Shifting Focus

Focus creates your reality. That’s a very simple observation, you don’t need a PhD in quantum physics to know that whatever you focus on, grows.

It so follows that, in order to change your reality, you would be better off by working on your focus, and not on the external circumstances. It is a bit counterintuitive, but, if you really think about it, external circumstances are somehow following focus, they are subsequent to it.

Shift your focus, change your reality!

Easier said than done, unfortunately. And that’s because focus tends to be inertial: whatever it fixates on, it needs more of that.

Let’s say you focus on something you hate. Like something bad that people are doing. The more you focus on that, the more inertial your focus will become. And by spending more time on those specific things, you will make it more sensitive to them. Not only you will spend more and more time taking in those things, because the focus is inertial, but you will also prime yourself to be more sensitive to that category in the future. Before you realize, you’re caught in a powerful trend, which makes you see, predominantly, only bad things around you.

Small Steps To The Rescue

What I find to work relatively well for me is to train my focus in small steps. Not the same type of training you find in meditation techniques, like vipashana or shamata. If you’re doing that, you’re already in a setting that’s supportive to that. I’m talking about simple things you can do in your daily life, when you’re not meditating. Simple steps you can take just to keep your focus agile.

Meaningful Alerts

Alerts are a big distractions. They may pop up on your phone, or on your watch, or on your laptop screen, and they’re usually related to some type of interactions, which is hijacking your focus. Coming back to work after such an interruption is notoriously difficult.

I wholeheartedly agree that alerts are toxic, but only those you cannot control. If, on the other hand, you’re the one setting them up, I find them quite useful to train an agile focus. Let me explain. Suppose you set up 6-8 alerts throughout the day, every 2 hours. Each alert has some thing that you would like to focus on (not necessarily an affirmation, but it can be that too). Well, every two hours, you’ll be alerted about something that you want to focus on, which you initiated. That’s training. That’s like going to the gym, but for focus.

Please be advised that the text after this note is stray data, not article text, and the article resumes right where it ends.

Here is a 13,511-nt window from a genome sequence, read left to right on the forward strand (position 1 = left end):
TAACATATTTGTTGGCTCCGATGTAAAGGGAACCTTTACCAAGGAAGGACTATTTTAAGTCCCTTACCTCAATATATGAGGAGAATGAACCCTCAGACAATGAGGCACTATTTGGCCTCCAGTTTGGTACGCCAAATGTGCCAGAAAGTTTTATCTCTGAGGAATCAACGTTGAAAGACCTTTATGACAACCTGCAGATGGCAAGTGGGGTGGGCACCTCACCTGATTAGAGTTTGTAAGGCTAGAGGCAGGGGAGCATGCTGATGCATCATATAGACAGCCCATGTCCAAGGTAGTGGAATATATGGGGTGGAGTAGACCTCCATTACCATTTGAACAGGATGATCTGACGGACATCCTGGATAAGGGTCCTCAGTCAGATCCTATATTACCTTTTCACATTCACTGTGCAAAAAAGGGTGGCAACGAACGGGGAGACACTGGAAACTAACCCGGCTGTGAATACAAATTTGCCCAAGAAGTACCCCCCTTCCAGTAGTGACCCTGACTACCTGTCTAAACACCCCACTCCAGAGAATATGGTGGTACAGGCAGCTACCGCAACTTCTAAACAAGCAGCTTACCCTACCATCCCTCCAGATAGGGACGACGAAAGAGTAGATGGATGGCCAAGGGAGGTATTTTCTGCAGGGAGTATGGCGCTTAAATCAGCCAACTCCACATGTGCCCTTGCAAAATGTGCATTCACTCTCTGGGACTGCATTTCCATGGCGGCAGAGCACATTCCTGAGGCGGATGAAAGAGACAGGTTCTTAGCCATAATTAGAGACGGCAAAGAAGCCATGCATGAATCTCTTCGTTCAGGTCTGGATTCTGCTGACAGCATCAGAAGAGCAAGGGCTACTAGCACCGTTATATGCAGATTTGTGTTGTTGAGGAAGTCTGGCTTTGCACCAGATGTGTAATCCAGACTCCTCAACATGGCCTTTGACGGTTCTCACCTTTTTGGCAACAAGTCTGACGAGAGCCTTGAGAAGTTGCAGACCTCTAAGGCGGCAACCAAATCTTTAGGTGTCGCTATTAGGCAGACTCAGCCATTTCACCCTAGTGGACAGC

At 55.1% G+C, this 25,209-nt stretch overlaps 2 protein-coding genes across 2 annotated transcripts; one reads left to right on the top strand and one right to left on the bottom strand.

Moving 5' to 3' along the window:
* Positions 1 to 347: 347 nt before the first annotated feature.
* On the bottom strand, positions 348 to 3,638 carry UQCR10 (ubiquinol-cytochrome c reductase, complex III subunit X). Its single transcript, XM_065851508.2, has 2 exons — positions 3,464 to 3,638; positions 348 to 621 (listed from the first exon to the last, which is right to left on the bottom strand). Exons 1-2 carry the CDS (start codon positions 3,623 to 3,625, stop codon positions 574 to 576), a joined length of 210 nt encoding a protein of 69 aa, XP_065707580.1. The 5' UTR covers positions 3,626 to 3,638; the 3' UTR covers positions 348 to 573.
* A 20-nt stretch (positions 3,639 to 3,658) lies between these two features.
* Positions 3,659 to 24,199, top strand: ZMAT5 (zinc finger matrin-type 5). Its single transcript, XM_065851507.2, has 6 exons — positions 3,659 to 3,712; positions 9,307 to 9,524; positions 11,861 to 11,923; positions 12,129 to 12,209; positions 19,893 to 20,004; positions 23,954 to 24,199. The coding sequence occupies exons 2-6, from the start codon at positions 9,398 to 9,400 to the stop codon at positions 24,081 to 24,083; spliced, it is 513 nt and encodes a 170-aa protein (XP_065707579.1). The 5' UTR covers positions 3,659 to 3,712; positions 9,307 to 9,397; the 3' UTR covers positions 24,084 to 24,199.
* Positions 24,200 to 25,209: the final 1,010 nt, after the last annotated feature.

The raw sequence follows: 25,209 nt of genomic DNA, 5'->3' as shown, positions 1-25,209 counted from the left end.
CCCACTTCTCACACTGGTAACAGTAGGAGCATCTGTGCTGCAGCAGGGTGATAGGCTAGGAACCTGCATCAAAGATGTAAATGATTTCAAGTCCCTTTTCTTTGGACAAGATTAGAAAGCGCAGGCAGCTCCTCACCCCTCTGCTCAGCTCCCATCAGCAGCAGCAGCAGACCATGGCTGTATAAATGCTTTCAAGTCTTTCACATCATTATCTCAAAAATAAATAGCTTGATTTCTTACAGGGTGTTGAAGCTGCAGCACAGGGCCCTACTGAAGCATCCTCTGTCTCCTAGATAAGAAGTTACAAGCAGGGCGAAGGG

I use this type of alerts for years, and it works, like I said, relatively well. I try to never go over 8 alerts per day, and I’m choosing things that I can focus on for a few seconds, then move on. The secret is not to attach too much action to the alert, just an attention nudge.

Immersion Countdowns

Another way to train your focus is to use what I call “immersion countdowns”. This is a very precious name for something incredibly simple: whenever you start something (a chunk of work, a conversation, a walk) try counting to 5 or to 10, on a “parallel thread” in your mind. While you count, don’t think about anything else, just keep a stable focus on whatever you started to do. This counting works like a grounding mechanism, it somehow anchors you to the task at hand, and doesn’t let your mind wonder around. After you finished the immersion countdown, just keep on doing whatever you started to do.

I don’t do this very often, but I do it consistently, especially when I’m in a new place. When there is an increase in sensory information, our mind tends to get confused and it has a harder time focusing. So, for instance, when I’m in a new place and start a conversation with a stranger (a coworking colleague, maybe) I do this immersion countdown, just to make sure I keep listening and understand what the other person is talking about, without leaving my mind wondering about all the new stuff that’s popping around.

Splitting Work In Smaller Chunks

This is not specifically related to focus training, but it supports it well. Instead of setting up big blocks, like 2 hours, for finishing some task, or solving some logistical problem, I try to split it in smaller time intervals. Some of you into productivity may remember something similar, called the Pomodoro technique. Well, it’s exactly the Pomodoro technique, only with a variable time interval, let’s say between 15 minutes and one hour, and not limited to 20 minutes, like in the original Pomodoro.

The benefit of this, apart from actually getting more done, is that you keep your focus agile, and don’t let it too immersed, too attached to a simple object.

And that’s it. Three simple steps you can use to keep your focus agile.

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